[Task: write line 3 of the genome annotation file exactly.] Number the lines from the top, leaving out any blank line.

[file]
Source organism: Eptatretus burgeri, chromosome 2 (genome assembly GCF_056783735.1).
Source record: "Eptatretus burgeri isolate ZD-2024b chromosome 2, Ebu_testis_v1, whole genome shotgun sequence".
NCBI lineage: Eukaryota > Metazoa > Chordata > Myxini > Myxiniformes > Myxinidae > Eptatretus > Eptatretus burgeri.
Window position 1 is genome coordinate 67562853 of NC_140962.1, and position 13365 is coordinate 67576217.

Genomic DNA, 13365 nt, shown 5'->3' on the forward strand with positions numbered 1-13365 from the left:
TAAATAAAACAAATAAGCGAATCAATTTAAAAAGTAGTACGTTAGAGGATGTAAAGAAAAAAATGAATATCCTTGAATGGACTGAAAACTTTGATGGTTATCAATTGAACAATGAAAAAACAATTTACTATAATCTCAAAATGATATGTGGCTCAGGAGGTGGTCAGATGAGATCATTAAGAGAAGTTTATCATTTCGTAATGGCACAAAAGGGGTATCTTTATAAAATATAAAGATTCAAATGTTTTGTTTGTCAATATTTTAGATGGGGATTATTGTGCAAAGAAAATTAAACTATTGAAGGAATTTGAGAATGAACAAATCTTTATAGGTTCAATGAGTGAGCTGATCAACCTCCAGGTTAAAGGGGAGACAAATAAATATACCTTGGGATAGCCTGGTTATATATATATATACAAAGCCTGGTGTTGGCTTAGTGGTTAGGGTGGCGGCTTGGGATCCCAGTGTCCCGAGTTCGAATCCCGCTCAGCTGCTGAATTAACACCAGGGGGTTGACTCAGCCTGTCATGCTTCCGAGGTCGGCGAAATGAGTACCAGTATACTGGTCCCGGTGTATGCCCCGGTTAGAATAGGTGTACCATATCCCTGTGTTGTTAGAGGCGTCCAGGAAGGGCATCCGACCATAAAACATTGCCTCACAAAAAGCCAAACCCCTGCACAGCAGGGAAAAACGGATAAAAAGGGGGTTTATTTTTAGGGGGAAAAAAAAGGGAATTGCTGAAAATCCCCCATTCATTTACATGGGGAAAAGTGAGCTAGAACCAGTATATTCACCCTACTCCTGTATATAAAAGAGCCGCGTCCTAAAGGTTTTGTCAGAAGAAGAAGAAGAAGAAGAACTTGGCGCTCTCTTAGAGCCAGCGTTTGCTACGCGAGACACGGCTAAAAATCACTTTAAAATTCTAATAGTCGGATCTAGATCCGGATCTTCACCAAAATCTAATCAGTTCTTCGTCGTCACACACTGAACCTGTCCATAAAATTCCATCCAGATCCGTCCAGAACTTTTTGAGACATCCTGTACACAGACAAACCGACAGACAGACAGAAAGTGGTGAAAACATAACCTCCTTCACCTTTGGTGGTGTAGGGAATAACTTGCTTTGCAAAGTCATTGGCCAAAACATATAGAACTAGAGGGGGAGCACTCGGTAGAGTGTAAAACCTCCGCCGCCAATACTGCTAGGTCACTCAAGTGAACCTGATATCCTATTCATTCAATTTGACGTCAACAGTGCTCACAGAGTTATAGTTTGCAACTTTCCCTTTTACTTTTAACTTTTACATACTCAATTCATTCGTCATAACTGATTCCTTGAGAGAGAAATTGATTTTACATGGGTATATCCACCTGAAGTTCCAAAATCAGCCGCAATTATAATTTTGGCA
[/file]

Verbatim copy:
NCBI lineage: Eukaryota > Metazoa > Chordata > Myxini > Myxiniformes > Myxinidae > Eptatretus > Eptatretus burgeri.